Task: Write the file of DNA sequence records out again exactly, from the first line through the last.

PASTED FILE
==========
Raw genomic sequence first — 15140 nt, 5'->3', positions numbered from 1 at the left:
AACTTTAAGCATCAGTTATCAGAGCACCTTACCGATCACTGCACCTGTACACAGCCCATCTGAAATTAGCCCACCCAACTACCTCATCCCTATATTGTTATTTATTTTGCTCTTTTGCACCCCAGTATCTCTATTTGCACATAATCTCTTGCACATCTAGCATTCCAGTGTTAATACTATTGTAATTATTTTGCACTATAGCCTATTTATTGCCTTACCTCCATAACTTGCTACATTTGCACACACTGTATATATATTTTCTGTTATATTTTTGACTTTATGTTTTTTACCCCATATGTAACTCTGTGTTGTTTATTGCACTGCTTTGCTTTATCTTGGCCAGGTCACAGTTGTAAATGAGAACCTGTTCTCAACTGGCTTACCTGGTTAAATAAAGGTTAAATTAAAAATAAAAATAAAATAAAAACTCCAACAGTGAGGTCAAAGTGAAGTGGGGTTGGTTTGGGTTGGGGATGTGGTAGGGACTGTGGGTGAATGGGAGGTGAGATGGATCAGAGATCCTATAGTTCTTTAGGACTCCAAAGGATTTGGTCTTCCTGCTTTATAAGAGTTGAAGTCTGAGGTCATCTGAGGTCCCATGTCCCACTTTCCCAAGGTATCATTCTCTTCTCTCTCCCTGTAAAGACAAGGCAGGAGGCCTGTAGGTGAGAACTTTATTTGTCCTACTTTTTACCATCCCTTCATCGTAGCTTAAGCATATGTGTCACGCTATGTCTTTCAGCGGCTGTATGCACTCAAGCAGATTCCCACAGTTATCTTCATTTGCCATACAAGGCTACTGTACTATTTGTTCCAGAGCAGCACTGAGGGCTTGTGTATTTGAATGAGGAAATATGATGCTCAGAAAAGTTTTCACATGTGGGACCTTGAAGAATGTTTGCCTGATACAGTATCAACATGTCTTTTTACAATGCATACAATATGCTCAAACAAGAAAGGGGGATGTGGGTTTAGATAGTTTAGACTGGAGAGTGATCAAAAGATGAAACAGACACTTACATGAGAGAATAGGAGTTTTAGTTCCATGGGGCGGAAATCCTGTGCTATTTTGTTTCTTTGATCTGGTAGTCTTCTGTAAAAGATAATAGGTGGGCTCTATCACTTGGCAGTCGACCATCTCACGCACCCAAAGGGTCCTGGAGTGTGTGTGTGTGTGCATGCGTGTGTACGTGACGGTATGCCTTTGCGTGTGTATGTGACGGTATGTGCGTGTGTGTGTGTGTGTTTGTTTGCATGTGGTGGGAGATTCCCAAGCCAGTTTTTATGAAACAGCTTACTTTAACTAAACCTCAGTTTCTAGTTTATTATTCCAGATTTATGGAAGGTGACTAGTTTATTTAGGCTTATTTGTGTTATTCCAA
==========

Raw genomic sequence first — 15140 nt, 5'->3', positions numbered from 1 at the left:
AACTTTAAGCATCAGTTATCAGAGCACCTTACCGATCACTGCACCTGTACACAGCCCATCTGAAATTAGCCCACCCAACTACCTCATCCCTATATTGTTATTTATTTTGCTCTTTTGCACCCCAGTATCTCTATTTGCACATAATCTCTTGCACATCTAGCATTCCAGTGTTAATACTATTGTAATTATTTTGCACTATAGCCTATTTATTGCCTTACCTCCATAACTTGCTACATTTGCACACACTGTATATATATTTTCTGTTATATTTTTGACTTTATGTTTTTTACCCCATATGTAACTCTGTGTTGTTTATTGCACTGCTTTGCTTTATCTTGGCCAGGTCACAGTTGTAAATGAGAACCTGTTCTCAACTGGCTTACCTGGTTAAATAAAGGTTAAATTAAAAATAAAAATAAAATAAAAACTCCAACAGTGAGGTCAAAGTGAAGTGGGGTTGGTTTGGGTTGGGGATGTGGTAGGGACTGTGGGTGAATGGGAGGTGAGATGGATCAGAGATCCTATAGTTCTTTAGGACTCCAAAGGATTTGGTCTTCCTGCTTTATAAGAGTTGAAGTCTGAGGTCATCTGAGGTCCCATGTCCCACTTTCCCAAGGTATCATTCTCTTCTCTCTCCCTGTAAAGACAAGGCAGGAGGCCTGTAGGTGAGAACTTTATTTGTCCTACTTTTTACCATCCCTTCATCGTAGCTTAAGCATATGTGTCACGCTATGTCTTTCAGCGGCTGTATGCACTCAAGCAGATTCCCACAGTTATCTTCATTTGCCATACAAGGCTACTGTACTATTTGTTCCAGAGCAGCACTGAGGGCTTGTGTATTTGAATGAGGAAATATGATGCTCAGAAAAGTTTTCACATGTGGGACCTTGAAGAATGTTTGCCTGATACAGTATCAACATGTCTTTTTACAATGCATACAATATGCTCAAACAAGAAAGGGGGATGTGGGTTTAGATAGTTTAGACTGGAGAGTGATCAAAAGATGAAACAGACACTTACATGAGAGAATAGGAGTTTTAGTTCCATGGGGCGGAAATCCTGTGCTATTTTGTTTCTTTGATCTGGTAGTCTTCTGTAAAAGATAATAGGTGGGCTCTATCACTTGGCAGTCGACCATCTCACGCACCCAAAGGGTCCTGGAGTGTGTGTGTGTGTGCATGCGTGTGTACGTGACGGTATGCCTTTGCGTGTGTATGTGACGGTATGTGCGTGTGTGTGTGTGTGTTTGTTTGCATGTGGTGGGAGATTCCCAAGCCAGTTTTTATGAAACAGCTTACTTTAACTAAACCTCAGTTTCTAGTTTATTATTCCAGATTTATGGAAGGTGACTAGTTTATTTAGGCTTATTTGTGTTATTCCAA